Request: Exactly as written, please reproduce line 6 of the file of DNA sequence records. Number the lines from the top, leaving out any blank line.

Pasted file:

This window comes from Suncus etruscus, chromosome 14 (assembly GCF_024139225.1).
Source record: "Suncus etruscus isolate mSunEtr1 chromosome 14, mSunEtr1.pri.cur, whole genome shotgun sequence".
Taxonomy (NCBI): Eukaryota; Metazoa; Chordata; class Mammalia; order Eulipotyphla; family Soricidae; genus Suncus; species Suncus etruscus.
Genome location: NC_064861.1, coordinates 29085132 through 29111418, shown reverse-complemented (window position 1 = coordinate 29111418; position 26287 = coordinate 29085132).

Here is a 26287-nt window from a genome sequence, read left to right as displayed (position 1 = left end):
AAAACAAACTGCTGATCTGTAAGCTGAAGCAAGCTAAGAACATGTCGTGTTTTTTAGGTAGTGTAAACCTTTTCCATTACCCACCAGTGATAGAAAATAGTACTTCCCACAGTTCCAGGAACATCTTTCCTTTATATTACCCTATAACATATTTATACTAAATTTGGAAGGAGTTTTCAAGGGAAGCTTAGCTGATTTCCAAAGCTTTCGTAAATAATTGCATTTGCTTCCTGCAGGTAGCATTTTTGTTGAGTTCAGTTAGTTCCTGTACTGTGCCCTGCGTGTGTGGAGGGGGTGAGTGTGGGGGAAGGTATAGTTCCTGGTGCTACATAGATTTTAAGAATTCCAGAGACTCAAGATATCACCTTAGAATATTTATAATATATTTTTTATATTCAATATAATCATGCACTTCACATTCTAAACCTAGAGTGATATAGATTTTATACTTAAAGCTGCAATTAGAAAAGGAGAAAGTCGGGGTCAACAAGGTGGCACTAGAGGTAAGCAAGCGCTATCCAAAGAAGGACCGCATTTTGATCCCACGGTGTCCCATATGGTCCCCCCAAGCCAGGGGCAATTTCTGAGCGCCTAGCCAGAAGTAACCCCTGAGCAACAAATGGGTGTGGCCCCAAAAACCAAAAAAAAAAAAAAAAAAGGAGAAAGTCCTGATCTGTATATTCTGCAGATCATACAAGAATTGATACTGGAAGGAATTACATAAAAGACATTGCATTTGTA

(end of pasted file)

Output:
AAAACAAACTGCTGATCTGTAAGCTGAAGCAAGCTAAGAACATGTCGTGTTTTTTAGGTAGTGTAAACCTTTTCCATTACCCACCAGTGATAGAAAATAGTACTTCCCACAGTTCCAGGAACATCTTTCCTTTATATTACCCTATAACATATTTATACTAAATTTGGAAGGAGTTTTCAAGGGAAGCTTAGCTGATTTCCAAAGCTTTCGTAAATAATTGCATTTGCTTCCTGCAGGTAGCATTTTTGTTGAGTTCAGTTAGTTCCTGTACTGTGCCCTGCGTGTGTGGAGGGGGTGAGTGTGGGGGAAGGTATAGTTCCTGGTGCTACATAGATTTTAAGAATTCCAGAGACTCAAGATATCACCTTAGAATATTTATAATATATTTTTTATATTCAATATAATCATGCACTTCACATTCTAAACCTAGAGTGATATAGATTTTATACTTAAAGCTGCAATTAGAAAAGGAGAAAGTCGGGGTCAACAAGGTGGCACTAGAGGTAAGCAAGCGCTATCCAAAGAAGGACCGCATTTTGATCCCACGGTGTCCCATATGGTCCCCCCAAGCCAGGGGCAATTTCTGAGCGCCTAGCCAGAAGTAACCCCTGAGCAACAAATGGGTGTGGCCCCAAAAACCAAAAAAAAAAAAAAAAAAGGAGAAAGTCCTGATCTGTATATTCTGCAGATCATACAAGAATTGATACTGGAAGGAATTACATAAAAGACATTGCATTTGTA